I’ve been working for the past three years as an engineer at a fly-in-fly-out mine in northern Alaska. I usually worked two or four weeks straight, followed by one or two weeks off. I was lucky to have generous “paid time off” or vacation days to use in addition to my regular days of so I could take longer trips a few times a year. I always had a touch of wanderlust and this job gave me the means and some time to start exploring. Why not keep on doing what I’m doing, keep my job and travel on my off time? Two and three week trips are no longer enough for me. Plus, camp life and working for someone else’s dream has honestly started to get me down. And no, this is not a story where I go to the Caribbean to scoop ice cream. Although I do enjoy ice cream.
In my first year of camp life, I drove the ALCAN from Fernie, BC to Anchorage, AK, I travelled home a few times to Canada, attended my fourth Sasquatch in Washington state, visited family in Florida, and I took a trip to Costa Rica to attend a 200 hour yoga teacher training. In my second year, again I travelled home to Canada a few times, visited Montreal and New York City, went to LA for the first time (hello, Venice Beach!), had a fantastic trip to Iceland and the UK with my sister, and I made my first trip to Hawaii and found Kalani. In my most recent year, I visited Hawaii twice more (attended my first Wanderlust), LA again, Portland, Las Vegas, and of course more trips back to Canada. Over the three years, I also had lots of fun exploring this last great frontier and trying things I never would have otherwise had the chance to experience.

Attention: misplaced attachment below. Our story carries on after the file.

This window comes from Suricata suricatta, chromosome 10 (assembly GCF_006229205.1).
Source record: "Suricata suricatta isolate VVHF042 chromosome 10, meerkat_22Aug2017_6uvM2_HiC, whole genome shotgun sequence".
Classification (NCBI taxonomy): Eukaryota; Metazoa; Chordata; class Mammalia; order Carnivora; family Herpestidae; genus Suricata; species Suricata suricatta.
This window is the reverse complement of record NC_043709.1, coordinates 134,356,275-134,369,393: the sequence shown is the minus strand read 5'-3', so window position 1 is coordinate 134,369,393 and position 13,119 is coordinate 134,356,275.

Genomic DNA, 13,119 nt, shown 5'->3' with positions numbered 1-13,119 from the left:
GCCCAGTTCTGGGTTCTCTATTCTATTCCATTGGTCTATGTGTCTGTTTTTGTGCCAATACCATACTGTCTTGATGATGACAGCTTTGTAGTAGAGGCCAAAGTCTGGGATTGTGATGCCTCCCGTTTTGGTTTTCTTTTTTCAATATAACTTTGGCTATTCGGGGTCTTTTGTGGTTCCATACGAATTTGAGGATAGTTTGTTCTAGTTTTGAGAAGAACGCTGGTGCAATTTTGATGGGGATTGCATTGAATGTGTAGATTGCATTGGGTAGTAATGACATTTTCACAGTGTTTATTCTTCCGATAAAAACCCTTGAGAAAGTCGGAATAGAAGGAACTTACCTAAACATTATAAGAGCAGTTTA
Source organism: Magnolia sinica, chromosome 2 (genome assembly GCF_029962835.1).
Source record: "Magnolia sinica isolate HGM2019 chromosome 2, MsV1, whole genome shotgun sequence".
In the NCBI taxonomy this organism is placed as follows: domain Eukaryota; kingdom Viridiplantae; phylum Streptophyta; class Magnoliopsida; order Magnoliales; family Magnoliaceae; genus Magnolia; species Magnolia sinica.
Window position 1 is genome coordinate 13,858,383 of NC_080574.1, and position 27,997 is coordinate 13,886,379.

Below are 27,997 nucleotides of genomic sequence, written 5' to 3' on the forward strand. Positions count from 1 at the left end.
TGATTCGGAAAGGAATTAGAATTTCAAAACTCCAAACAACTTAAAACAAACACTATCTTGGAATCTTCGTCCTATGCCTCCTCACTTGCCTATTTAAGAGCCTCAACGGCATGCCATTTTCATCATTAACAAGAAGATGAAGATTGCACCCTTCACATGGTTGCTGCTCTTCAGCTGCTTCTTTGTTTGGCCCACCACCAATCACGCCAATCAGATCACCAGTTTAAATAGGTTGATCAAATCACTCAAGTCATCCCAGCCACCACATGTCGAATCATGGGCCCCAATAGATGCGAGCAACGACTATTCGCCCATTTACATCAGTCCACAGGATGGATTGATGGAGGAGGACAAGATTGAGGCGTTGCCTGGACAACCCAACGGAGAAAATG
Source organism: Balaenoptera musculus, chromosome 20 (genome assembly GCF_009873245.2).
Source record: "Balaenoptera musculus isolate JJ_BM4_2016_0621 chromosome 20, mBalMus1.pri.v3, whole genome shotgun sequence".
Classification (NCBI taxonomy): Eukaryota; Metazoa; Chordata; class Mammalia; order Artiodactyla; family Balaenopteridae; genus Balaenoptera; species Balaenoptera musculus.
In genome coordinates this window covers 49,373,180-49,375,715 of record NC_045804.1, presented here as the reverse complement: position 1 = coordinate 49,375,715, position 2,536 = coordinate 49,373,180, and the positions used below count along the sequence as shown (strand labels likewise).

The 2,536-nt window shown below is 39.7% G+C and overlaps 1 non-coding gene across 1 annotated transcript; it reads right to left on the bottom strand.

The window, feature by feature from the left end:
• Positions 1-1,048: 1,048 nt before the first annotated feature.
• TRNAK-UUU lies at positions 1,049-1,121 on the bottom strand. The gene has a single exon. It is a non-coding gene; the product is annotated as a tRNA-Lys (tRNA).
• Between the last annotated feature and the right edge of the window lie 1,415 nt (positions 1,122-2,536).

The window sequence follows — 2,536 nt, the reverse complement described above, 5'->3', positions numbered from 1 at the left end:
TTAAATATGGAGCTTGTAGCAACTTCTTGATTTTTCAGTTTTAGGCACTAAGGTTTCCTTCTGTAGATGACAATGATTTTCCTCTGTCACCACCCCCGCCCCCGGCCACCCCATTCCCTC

Most people I worked with were quite shocked at my news of leaving. The most common question I’ve been asked lately is, “Where are you going?”. My answer: “Nowhere”. I’m not taking a job with another mine or going into consulting or taking a masters in engineering or business. I am going to travel. I am going to practice more yoga. I am going to volunteer. I am going to study things that interest me. I hope to help people.
I worked hard to complete my engineering degree and learn what I needed to for my 8 year career in the mining industry. My job allowed me to pay off my student loans and new car well before the terms were up, but most significantly for me, my job allowed me to feed my wanderlust, to grow out of my shell, and to find the courage to leave.
I am so ready for this.